Wednesday, July 20, 2016

Summer Running: Hydration Tips

Clearly, it is summertime in Washington, DC, which means hot, sunny, humidity-soaked days, and lots of afternoon thunderstorms.  This coming weekend's temperatures are looking to crack 100 degrees, so it is important for all runners to take personal hydration very seriously.  Dehydration and heat exhaustion are, obviously, not good at all, so everyone should be taking a few extra steps to prepare for those upcoming weekend long runs.

For starters, definitely take a look at our (always evolving) list of long run route options for suggestions about trails and bike paths that allow easy access to water.  Just remember to run these trails at your own risk; Coach Kiprunning is not accountable for broken water fountains or other service interruptions.

In addition, be sure to begin your long run early in the day, perhaps rolling back your start time by 30-90 minutes, depending on your personal schedule.  If that kind of an adjustment is not possible, do not worry about reducing the distance that you plan to run.  Your marathon training--or whatever training you are doing--will not suffer based on a single long run that you cut short to remain safe.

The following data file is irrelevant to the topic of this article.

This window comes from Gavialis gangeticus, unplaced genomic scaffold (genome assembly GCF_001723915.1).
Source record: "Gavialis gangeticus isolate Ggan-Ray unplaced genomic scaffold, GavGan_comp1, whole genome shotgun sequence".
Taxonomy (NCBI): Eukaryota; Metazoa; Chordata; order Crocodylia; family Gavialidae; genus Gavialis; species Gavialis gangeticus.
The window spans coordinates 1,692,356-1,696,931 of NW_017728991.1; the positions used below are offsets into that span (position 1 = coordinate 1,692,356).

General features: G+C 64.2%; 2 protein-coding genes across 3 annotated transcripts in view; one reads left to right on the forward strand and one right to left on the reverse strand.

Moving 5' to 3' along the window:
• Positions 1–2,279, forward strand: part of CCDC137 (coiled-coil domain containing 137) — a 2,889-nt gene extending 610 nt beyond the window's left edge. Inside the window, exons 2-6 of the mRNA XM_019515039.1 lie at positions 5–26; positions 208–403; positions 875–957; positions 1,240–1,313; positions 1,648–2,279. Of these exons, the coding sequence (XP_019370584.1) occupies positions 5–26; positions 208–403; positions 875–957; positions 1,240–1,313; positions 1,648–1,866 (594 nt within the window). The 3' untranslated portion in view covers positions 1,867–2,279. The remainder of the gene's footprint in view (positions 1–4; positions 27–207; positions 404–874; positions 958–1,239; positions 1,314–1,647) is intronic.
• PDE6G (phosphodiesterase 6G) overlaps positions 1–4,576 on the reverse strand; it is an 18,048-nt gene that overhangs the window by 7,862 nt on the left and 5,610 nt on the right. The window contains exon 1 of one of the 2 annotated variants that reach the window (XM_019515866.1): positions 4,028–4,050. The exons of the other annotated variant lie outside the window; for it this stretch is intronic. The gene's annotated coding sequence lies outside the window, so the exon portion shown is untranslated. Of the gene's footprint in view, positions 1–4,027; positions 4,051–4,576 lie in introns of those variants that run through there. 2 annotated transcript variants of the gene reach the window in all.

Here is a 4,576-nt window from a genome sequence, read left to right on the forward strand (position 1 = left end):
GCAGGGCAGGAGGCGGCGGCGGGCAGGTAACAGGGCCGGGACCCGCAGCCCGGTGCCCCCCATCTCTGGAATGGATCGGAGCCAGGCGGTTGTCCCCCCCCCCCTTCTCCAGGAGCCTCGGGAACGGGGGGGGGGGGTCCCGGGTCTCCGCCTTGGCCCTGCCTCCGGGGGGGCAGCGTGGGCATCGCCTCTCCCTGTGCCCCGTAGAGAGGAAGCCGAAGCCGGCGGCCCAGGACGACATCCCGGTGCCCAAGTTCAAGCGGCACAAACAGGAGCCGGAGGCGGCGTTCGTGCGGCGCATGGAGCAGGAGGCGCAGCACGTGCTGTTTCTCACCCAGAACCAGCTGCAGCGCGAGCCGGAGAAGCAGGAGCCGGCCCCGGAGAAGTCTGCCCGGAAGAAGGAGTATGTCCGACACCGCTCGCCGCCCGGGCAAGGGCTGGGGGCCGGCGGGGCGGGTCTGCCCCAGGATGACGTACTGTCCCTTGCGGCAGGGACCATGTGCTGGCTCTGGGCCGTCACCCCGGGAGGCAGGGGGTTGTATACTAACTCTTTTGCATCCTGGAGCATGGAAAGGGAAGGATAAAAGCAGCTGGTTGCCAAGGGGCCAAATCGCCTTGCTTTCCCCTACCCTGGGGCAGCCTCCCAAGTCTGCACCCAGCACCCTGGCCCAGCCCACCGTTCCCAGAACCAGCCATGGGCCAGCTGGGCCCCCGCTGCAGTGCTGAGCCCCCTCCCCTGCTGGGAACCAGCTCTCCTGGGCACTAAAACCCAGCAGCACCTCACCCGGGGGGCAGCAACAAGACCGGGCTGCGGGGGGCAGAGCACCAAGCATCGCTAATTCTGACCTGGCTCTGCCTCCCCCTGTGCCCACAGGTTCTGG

On the run itself, stay hydrated.  Wear breathable clothing that will wick moisture away from your skin so that you don't smother yourself.  Then, drink at regular intervals.

As with most anything pertaining to food or liquid consumption, there will be variability from person to person as far as what kinds of hydration work well and, naturally, the volumes of fluid that you should consume--as well as the kind of food you should be eating.  Runner's World offers a very comprehensive guide to hydration and dehydration.  I encourage all of you--novice and experienced alike--to read through the variety of articles in that guide.  In particular, consult Dimity McDowell's "8 Hydration Myths Busted" for some guidance on how to monitor your fluid consumption while avoiding the pitfalls of drinking too much water.

Finally, two quick pieces of important advice: don't forget the sunscreen, and feel very free to conclude your run by jumping in a pool, if you can.  There's no better way to celebrate the beginning of a warm Saturday than with a post-long run swim.

Run steady, and stay safe.

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